Hector Panizza

In 20th Century, Composers by Vogler & Lindqvist0 Comments

 

Ah, there go the house lights, which means that our conductor, ET-tore PanIZ-za, is on his way into the pit Such was the refrain heard many a Saturday afternoon from 1934 to 1942 from the Metropolitan Opera’s beloved radio host Milton Cross.
Héctor Panizza (1875 – 1967) was born in Buenos Aires. His parents were Italian. His father was a cellist as well as a composer and it was he who gave his son his first music lessons. Ettore travelled from Argentina to Italy to enter the Milan Conservatory, where he studied piano, composition, harmony and counterpoint, receiving the Conservatory’s first prize for composition upon graduating.

Panizza‘s own operas reflected the verismo style of composition. He enjoyed early acclaim when his opera Medio evo latino was performed in Buenos Aires during the 1901 season conducted by Arturo Toscanini; and two more of his operas, Aurora and Besanzo, were successfully mounted in Buenos Aires.

Nevertheless he realized that a better living was waiting in a conductor’s career. Engagements came quickly including Covent Garden, Paris, Vienna, and in his home city of Buenos Aires the Teatro Colón. Likewise, his conducting at La Scala, beginning in 1916, drew the attention of Toscanini, who later appointed him his assistant in Milan for the decade beginning in 1921. From 1922 to 1924, Panizza was a member of the Chicago Opera Company. In 1934, he succeeded Tullio Serafin as principal conductor of the Metropolitan Opera‘s Italian wing. He stayed for eight seasons, leading 231 performances of 26 operas.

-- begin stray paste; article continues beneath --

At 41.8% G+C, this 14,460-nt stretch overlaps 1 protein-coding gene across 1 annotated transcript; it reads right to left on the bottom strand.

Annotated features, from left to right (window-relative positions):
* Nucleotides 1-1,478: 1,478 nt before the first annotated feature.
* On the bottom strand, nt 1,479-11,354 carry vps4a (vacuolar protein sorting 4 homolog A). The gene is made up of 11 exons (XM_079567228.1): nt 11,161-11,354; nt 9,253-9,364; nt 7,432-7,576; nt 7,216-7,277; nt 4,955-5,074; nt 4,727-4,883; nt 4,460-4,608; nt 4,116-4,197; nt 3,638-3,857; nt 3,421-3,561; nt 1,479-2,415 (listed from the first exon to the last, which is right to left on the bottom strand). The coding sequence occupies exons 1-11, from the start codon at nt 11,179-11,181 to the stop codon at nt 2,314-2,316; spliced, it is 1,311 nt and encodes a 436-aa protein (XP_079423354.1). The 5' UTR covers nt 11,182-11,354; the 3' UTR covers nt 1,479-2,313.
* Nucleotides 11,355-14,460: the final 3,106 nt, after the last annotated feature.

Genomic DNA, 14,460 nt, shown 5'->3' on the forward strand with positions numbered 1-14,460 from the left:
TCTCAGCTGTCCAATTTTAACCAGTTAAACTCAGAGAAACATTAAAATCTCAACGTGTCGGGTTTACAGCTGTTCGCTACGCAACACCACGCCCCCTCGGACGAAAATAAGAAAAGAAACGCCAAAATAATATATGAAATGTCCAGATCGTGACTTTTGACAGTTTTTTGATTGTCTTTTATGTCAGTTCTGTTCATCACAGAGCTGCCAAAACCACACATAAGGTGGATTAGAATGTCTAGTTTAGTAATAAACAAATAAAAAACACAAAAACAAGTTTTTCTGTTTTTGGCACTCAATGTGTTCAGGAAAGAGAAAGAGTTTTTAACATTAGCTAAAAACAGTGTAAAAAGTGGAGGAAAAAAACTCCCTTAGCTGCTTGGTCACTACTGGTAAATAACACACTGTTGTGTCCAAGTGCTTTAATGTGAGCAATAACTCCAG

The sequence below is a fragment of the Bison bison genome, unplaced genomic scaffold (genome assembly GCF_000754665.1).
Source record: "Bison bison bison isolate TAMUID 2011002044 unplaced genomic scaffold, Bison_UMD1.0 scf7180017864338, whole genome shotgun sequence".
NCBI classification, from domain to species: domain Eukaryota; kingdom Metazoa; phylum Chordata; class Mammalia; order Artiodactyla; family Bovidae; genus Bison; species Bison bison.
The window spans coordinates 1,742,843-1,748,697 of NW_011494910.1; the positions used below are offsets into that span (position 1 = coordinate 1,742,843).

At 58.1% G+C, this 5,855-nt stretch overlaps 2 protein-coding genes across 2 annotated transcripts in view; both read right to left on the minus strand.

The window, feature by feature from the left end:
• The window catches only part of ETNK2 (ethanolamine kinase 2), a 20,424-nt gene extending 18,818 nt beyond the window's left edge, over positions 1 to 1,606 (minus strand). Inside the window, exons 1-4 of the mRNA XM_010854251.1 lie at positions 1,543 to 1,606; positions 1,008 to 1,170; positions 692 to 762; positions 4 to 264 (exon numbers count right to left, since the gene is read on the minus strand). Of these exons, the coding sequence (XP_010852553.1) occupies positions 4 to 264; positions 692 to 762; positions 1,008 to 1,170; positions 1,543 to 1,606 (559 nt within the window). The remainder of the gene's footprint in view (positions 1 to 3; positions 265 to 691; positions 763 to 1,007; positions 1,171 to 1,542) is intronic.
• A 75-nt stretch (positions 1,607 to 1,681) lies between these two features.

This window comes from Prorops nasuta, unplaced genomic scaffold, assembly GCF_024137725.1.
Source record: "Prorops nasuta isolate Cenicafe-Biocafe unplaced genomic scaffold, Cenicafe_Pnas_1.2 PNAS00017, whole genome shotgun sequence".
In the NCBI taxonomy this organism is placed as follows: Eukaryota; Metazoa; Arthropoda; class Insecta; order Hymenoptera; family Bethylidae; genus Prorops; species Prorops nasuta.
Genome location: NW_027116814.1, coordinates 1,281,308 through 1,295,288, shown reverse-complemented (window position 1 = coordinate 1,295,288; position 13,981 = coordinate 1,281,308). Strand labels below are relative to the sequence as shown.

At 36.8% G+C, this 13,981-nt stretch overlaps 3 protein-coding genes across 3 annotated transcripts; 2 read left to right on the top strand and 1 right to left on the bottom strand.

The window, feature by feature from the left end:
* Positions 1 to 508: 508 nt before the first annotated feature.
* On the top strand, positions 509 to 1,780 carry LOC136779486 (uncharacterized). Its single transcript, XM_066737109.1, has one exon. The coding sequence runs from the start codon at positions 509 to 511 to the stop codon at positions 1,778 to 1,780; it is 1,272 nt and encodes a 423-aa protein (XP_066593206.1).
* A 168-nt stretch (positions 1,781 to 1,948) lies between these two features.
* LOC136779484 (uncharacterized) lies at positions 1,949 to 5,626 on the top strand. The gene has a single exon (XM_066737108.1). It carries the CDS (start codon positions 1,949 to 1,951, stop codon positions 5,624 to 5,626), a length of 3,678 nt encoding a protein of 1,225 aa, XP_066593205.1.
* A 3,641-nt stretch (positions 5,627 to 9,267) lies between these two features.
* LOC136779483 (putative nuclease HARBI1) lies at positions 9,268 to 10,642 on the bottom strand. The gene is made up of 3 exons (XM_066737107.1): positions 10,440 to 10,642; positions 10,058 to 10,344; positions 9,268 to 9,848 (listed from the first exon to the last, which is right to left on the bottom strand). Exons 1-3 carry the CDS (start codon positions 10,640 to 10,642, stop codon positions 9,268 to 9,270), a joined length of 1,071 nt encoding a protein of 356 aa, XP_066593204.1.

In 1932 Richard Strauss wrote to him, ‘I continue to recall the magnificent Elektra which you directed in Milan with such finesse and élan, fulfilling all my wildest dreams. I hear that they intend to put on Elektra this summer in Buenos Aires, and you mentioned that you most probably will be the musical director of the Colón Theatre. In that event, I shall have only one desire: that you direct my Elektra also in Buenos Aires; I cannot think of a better interpreter…’

Panizza’s conducting style was highly dynamic and extraordinarily vigorous. For instance in the famous performance from 1935 of Verdi‘s La traviata he can be heard quite clearly shouting ‘Attacca!’ to the orchestra after the end of the Prelude to Act I, and immediately launching into a most hectic and dramatic, as well as highly appropriate, tempo.

He published his autobiography Medio Siglo de Vida Musical in 1952.
 Panizza died in Milan in 1967.

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